Understanding the terminology will help you research these products:
First, there is a difference between composite shingles and shakes and composition shingles.
The term “composition shingles” refers to asphalt shingles that are composed of various layers (fiberglass mats saturated with asphalt and fused together).
Results for composition asphalt shingles appear in searches for composite shingles and shakes, so beware and avoid confusion.
In this guide, we’re talking about composite roofing made from plastic in various forms such as HDPE (high-density polyethylene) and other polymer blends. Other common names are fake shakes, engineered and synthetic shakes and shingles.
Top Composite Shake and Tile Brands and Products
Here’s an overview of the leading manufacturers of synthetic tiles and their product offerings:
Offers seven product lines:
Single-width shakes in 9” and 12” options give a roof a uniform look.
Multi-width shingles and shakes come in sorted bundles of pieces ranging from 4” to 9” for diversity.
The DaVinci Fancy Shake has the refined appearance of machine-sawn shake.
EcoBlend colors are DaVinci Cool Roof options that meet LEED, Energy Star, and California Title 24 / LA County green building code requirements. There are EcoBlend options in all the product lines.
All DaVinci lines are available in many colors and blends to simulate real wood shakes and shingles and slate tiles. They are 110 MPH and Class 4 hail impact rated.
DaVinci offers what it calls a Lifetime limited warranty. However, after 10 years it is prorated over the next 40. The warranty is essentially a 50-year warranty. It is transferable twice, but only in the first 10 years.
Offers six lines of composite roofing:
Seneca Shakes boast a smoother, more machined look. The Empire Shakes have bolder grains and more depth in the profile.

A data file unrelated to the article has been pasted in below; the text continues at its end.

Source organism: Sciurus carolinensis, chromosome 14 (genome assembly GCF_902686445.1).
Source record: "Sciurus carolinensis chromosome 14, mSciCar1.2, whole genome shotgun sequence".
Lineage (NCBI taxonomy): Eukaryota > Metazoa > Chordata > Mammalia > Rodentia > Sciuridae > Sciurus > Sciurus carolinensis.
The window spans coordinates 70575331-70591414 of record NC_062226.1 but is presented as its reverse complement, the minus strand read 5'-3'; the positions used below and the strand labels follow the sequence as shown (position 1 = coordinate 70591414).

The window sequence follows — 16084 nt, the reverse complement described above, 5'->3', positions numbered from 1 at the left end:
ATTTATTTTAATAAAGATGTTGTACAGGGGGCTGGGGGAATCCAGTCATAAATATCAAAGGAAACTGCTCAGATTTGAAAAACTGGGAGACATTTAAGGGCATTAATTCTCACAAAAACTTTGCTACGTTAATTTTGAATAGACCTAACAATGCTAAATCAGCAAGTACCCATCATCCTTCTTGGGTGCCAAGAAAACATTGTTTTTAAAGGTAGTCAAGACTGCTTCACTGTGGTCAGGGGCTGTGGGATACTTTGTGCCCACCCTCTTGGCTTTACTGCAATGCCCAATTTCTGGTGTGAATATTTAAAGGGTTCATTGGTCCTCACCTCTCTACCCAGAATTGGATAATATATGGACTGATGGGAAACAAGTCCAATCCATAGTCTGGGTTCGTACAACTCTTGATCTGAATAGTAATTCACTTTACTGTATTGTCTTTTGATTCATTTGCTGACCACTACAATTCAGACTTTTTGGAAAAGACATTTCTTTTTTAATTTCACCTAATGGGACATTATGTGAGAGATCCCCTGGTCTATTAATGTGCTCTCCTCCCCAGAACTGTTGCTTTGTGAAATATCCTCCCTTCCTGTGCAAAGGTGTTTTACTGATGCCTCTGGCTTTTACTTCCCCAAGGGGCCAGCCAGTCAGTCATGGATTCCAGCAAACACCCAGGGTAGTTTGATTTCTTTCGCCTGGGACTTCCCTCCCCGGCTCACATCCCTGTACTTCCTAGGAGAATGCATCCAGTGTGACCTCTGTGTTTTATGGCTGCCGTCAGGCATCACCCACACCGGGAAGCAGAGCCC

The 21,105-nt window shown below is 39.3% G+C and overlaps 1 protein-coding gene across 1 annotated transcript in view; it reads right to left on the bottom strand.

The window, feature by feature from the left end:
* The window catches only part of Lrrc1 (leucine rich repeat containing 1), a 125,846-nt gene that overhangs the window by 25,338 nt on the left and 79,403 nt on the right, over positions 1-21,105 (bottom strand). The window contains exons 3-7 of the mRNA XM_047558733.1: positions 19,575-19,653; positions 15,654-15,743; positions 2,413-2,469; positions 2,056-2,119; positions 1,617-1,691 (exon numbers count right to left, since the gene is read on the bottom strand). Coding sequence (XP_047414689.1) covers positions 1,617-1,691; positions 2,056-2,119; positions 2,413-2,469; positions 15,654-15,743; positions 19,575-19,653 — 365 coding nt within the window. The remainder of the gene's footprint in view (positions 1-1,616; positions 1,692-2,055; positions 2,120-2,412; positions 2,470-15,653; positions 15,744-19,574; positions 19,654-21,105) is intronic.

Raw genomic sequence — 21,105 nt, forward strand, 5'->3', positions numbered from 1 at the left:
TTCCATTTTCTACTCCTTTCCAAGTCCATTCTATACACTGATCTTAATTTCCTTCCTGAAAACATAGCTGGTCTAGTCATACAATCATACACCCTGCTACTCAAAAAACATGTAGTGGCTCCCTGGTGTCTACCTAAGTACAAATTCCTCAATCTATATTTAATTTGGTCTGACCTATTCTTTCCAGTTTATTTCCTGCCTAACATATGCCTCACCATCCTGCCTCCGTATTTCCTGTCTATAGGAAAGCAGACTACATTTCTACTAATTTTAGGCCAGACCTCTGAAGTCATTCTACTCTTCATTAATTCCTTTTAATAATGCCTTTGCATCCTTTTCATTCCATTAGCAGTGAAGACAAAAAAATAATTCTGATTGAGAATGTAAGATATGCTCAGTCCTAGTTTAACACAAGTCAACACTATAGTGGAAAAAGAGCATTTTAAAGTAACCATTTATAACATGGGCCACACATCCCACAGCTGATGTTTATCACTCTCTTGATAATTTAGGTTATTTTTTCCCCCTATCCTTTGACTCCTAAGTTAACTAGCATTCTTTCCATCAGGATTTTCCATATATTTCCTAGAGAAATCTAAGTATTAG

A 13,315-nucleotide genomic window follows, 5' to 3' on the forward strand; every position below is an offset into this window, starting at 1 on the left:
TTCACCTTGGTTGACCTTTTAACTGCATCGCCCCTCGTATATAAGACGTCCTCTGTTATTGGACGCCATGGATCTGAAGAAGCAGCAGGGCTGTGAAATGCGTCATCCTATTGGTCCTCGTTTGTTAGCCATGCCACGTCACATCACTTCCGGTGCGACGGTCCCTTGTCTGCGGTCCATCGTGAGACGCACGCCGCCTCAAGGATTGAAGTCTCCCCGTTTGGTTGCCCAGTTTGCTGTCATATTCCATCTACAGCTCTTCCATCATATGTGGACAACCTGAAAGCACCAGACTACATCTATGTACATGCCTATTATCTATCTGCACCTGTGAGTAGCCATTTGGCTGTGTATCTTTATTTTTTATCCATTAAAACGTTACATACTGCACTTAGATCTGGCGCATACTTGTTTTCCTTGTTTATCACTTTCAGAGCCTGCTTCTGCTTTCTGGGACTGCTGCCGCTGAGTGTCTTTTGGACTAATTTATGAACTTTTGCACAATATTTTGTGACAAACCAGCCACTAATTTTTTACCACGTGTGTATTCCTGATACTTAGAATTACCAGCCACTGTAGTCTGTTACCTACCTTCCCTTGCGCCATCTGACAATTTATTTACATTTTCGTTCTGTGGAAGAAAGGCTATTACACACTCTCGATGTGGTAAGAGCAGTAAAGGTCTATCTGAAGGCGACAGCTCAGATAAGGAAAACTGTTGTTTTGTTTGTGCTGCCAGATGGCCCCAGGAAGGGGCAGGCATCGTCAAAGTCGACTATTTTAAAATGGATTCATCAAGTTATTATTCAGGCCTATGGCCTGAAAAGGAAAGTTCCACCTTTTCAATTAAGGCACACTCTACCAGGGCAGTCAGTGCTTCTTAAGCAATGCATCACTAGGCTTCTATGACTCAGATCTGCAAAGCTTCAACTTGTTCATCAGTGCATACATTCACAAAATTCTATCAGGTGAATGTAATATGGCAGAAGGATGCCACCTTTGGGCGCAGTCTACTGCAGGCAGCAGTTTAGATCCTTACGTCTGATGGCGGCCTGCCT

EcoStar backs its products with a 50-year warranty that is prorated after 1 year.
A Gold Star extended warranty that full covers materials and labor for 50 years is offered at considerable cost. The warranty is not transferable.
Where Enviroshake excels is its Lifetime (50-year) warranty. It is non-prorated and can be transferred throughout the warranty period if your home is above the 25th parallel; it’s transferable in the first 25 years south of that line.
Produces an engineered Cedar Shake line in 6 colors. Straight and staggered edge shakes are offered in uniform widths of 5”, 7” and 9”. Multi-width bundles are sold too.
Ply Gem Slate is available in 12 standard and 3 accent colors.
A 50-year warranty is available that covers labor for 2 years, something most other warranties do not. It is prorated after 10 years and can be transferred twice in the first 10 years.
InSpire Roofing Products
Makes 3 composite roof lines: Classic Slate is available in 14 colors, some uniform and some a mix of slate colors. The look is traditional.
Aledora Slate is more rustic with chipped edges for a hand-cut look. 11 color options including solid and blended are available.
Arcella Shake has clean lines with edges that can be straight or staggered. All InSpire materials are made in several widths.
InSpire’s warranty is a Lifetime/50-year warranty. The warranty is transferable in the first 5 years and offers 100% coverage for 7 years before being prorated.
Brava Roof Tile
Offers composite roofing in Slate, Shake and Barrel tile styles.
Brava Barrel tile is very traditional in appearance in 20+ colors. Each is a rich blend of hues.
Brava offers a 50-year warranty that is not prorated in the first 10 years. It can be transferred during the entire warranty period.
There are just three colors offered. The graining is quite rich, and these are an expensive roofing product.
The CeDUR 50-year warranty offers full protection the first 10 years and is prorated in years 11 to 50. The warranty is transferable in the first 5 years.
Makes Double Roman composite tiles in 6 traditional colors. The 50-year warranty is prorated after 10 years and is not transferable.